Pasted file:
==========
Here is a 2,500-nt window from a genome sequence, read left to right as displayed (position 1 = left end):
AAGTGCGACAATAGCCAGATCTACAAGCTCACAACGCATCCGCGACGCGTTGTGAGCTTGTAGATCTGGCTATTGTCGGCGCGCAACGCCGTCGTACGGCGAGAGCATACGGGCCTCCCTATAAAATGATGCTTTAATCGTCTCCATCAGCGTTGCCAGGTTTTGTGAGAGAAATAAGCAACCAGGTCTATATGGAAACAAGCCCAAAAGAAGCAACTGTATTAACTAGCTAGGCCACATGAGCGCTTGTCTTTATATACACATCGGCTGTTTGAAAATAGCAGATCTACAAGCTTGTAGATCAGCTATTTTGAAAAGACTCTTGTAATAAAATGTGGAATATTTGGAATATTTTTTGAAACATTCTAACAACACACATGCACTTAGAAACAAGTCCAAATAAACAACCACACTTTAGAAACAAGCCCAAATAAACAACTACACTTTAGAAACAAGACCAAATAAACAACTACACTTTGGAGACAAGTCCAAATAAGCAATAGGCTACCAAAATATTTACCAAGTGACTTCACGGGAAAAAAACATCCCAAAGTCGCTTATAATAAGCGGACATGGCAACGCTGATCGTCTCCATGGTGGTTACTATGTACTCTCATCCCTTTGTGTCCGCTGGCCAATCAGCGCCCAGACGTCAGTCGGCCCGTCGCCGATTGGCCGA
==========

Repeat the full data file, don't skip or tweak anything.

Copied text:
Here is a 2,500-nt window from a genome sequence, read left to right as displayed (position 1 = left end):
AAGTGCGACAATAGCCAGATCTACAAGCTCACAACGCATCCGCGACGCGTTGTGAGCTTGTAGATCTGGCTATTGTCGGCGCGCAACGCCGTCGTACGGCGAGAGCATACGGGCCTCCCTATAAAATGATGCTTTAATCGTCTCCATCAGCGTTGCCAGGTTTTGTGAGAGAAATAAGCAACCAGGTCTATATGGAAACAAGCCCAAAAGAAGCAACTGTATTAACTAGCTAGGCCACATGAGCGCTTGTCTTTATATACACATCGGCTGTTTGAAAATAGCAGATCTACAAGCTTGTAGATCAGCTATTTTGAAAAGACTCTTGTAATAAAATGTGGAATATTTGGAATATTTTTTGAAACATTCTAACAACACACATGCACTTAGAAACAAGTCCAAATAAACAACCACACTTTAGAAACAAGCCCAAATAAACAACTACACTTTAGAAACAAGACCAAATAAACAACTACACTTTGGAGACAAGTCCAAATAAGCAATAGGCTACCAAAATATTTACCAAGTGACTTCACGGGAAAAAAACATCCCAAAGTCGCTTATAATAAGCGGACATGGCAACGCTGATCGTCTCCATGGTGGTTACTATGTACTCTCATCCCTTTGTGTCCGCTGGCCAATCAGCGCCCAGACGTCAGTCGGCCCGTCGCCGATTGGCCGA